Hoppin’ Good Eats

It’s three restaurants
and counting for this second-generation professional chef

by Virginia Lindauer Simmon

Michel MaheMichel Mahe grew up in the restaurant business, the son of a French chef in New York City. He came to Vermont 10 years ago to open Starry Night Café in North Ferrisburgh and now owns three Vermont fine-dining establishments: The Bearded Frog in Shelburne; Black Sheep Bistro in Vergennes; and the Bobcat Café in Bristol, which he co-owns.

Michel Mahe’s move to Vermont came as a result of realizing that he’d been “promoted” out of what he loved to do. As director of food and beverage for the Interpacific Group out of San Francisco for four years in the mid to late 1990s, Mahe had left the kitchen and entered the corporate side of food service.

He was a trouble-shooter. “Interpacific’s properties were scattered all around the world — Australia, Thailand, Vietnam, San Francisco, Hawaii. “I had a secretary, traveled a lot. I would go wherever I was needed. My job was to problem-solve at different locations, from designing menus to analyzing profit and loss to expansion issues, trying to figure out how to make the businesses grow and be more profitable.

“I had moved too far away from getting my hands dirty, which is what I enjoy doing,” he says. He means cooking. It’s what he’s done since childhood, having grown up in New York City as the son of a French chef. “We had a restaurant in New York — Le Cheval Blanc — for many years,” says Mahe. “I always worked for my parents in the kitchen.”

After graduation from Cornell University’s school of hotel administration, he was hired into the management program at Marriott Hotels. Even then, though, he realized he wanted to cook.

Through the early 1990s, he developed his skills by working at restaurants in New York — “Gotham Bar & Grill, Rain, Michael’s on 50th, another three-star,” he says, until the chance to travel lured him to San Francisco and the Interpacific Group.

Four years later, he knew he’d had enough. He was on his way to Simon Pearce to be the executive chef in Woodstock, he says, when life threw him a curve. “I met my future business partner at a friend’s house. She offered me a partnership at Starry Night, and I accepted.” Starry Night Café opened in Ferrisburgh in 1999.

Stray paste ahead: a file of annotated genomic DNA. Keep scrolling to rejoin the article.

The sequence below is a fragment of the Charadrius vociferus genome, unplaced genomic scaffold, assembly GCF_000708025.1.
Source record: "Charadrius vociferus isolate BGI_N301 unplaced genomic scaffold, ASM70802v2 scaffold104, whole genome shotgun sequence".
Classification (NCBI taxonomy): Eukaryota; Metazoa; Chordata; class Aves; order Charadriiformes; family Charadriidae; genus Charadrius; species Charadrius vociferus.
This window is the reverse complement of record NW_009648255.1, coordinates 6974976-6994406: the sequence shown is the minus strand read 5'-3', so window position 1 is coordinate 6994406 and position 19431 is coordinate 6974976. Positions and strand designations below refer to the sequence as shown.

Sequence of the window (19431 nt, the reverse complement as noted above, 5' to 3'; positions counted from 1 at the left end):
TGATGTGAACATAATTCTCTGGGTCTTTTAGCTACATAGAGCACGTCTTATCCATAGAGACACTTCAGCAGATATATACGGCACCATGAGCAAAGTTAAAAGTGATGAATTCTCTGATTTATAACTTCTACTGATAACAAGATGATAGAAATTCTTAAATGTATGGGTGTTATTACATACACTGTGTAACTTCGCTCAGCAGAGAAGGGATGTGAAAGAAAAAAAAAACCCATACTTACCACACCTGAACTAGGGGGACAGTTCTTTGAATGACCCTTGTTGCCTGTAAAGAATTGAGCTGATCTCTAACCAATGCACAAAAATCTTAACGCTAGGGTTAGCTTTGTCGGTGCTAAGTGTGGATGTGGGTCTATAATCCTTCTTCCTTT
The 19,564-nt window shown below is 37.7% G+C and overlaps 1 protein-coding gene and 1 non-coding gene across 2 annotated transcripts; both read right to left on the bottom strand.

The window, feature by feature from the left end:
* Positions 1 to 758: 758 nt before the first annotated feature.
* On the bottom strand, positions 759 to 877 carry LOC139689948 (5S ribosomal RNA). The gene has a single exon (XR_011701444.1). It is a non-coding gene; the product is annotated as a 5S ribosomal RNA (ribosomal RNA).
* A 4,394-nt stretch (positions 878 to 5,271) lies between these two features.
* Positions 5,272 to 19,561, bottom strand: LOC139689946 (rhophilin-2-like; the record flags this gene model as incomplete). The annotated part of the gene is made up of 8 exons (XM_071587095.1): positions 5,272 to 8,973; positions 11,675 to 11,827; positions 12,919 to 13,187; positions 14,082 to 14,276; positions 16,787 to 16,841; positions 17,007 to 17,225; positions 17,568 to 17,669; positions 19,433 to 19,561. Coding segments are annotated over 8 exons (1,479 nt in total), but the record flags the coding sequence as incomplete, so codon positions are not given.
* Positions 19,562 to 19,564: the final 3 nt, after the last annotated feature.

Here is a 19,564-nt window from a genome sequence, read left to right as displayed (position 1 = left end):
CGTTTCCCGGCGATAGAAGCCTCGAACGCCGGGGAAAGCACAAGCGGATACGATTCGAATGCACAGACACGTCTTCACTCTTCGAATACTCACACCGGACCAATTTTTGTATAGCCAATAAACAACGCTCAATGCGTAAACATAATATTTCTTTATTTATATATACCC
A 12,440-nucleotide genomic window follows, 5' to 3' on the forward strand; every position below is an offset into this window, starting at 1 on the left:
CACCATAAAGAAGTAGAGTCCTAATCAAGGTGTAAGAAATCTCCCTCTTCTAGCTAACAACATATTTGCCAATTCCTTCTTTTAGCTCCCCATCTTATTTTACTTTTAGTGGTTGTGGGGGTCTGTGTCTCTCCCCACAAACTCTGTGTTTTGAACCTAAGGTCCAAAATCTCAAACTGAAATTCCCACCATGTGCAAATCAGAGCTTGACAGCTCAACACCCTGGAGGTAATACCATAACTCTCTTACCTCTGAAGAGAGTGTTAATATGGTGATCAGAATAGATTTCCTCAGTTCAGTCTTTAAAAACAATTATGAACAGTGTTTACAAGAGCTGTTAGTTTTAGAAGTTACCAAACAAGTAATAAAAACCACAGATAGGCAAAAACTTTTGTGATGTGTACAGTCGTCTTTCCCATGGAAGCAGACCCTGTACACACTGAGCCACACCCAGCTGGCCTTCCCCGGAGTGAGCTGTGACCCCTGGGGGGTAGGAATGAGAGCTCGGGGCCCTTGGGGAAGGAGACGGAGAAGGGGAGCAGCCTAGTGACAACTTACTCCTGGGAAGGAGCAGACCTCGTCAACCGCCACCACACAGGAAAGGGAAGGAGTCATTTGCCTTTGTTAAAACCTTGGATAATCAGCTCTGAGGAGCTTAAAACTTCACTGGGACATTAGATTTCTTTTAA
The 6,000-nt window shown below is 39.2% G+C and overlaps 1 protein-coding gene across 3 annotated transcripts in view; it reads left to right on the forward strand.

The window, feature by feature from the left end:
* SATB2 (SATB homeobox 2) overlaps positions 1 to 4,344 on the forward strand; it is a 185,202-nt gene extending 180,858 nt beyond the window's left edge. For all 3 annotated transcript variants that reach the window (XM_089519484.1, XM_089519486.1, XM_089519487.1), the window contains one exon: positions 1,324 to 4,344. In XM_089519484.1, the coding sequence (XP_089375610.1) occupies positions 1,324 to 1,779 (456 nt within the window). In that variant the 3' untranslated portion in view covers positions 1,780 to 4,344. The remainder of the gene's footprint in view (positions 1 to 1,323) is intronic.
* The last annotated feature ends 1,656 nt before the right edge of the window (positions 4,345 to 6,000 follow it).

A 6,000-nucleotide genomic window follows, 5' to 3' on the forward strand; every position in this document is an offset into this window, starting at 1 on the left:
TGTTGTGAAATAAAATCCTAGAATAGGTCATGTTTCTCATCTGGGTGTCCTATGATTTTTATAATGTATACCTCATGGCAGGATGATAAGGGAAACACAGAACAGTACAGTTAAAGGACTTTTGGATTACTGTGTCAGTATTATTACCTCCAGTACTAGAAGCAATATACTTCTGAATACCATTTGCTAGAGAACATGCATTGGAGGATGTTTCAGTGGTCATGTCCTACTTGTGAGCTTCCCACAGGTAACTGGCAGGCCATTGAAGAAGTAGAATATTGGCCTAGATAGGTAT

Unfortunately, the partnership did not last, and Mahe needed to move on. He didn’t move far. By 2002, he had opened Black Sheep Bistro, an elegant restaurant serving country French cuisine, in Vergennes.

Dickie Austin and Andrea BrienMahe has 79 employees among his three restaurants. Dickie Austin, manager of The Bearded Frog, has been with Mahe for five years. Andrea Brien is the front-of-the-house manager.

“I have a lot of respect for Michel,” says Robert Fuller, the owner of Leunig’s Bistro in Burlington and former owner of Pauline’s in South Burlington, Gillian’s in Shelburne, the Bobcat Cafe in Bristol, and Cubber’s in Bristol. “He’s overcome a lot of obstacles, and what he created in Vergennes with the Black Sheep Bistro is nothing short of a miracle. He opened it with a couple of credit cards and a loan from his parents, then fixed up the place, worked like a dog, and created an institution there.”

Mahe also opened a bar in Vergennes called Antidote, which he eventually sold to the bartender. “I needed a bar that had an atmosphere comparable to Black Sheep,” he says. “It’s still a good idea, because my customers can come to Antidote and then come to Black Sheep. It’s more of a lounge with leather chairs — a gorgeous place to sit down, have a nice gin and tonic, then walk down to Black Sheep. If you provide a better experience for the night as a totality, they are likely to come back.”

Come back, they did, and four years later, in 2006, Mahe opened a second restaurant, The Bearded Frog, in the former Shelburne Inn building. He named it The Bearded Frog, he says, in his typical quick-witted but quiet fashion, “because I’m French and I have a beard.”

Andrea CousineauThe general public doesn’t realize how much work goes into preparing that one three-hour span at night in a restaurant, says Mahe. He depends on 79 employees in his three properties. Andrea Cousineau is the chef de cuisine at the Bearded Frog.

Fuller was delighted when, in 2008, Mahe expressed an interest in buying the Bobcat Café from him. “My vision of Bobcat was as a pub — the center of social life in the community,” Fuller says. He mentions a concept from a book by Ray Oldenburg titled Celebrating the Third Place.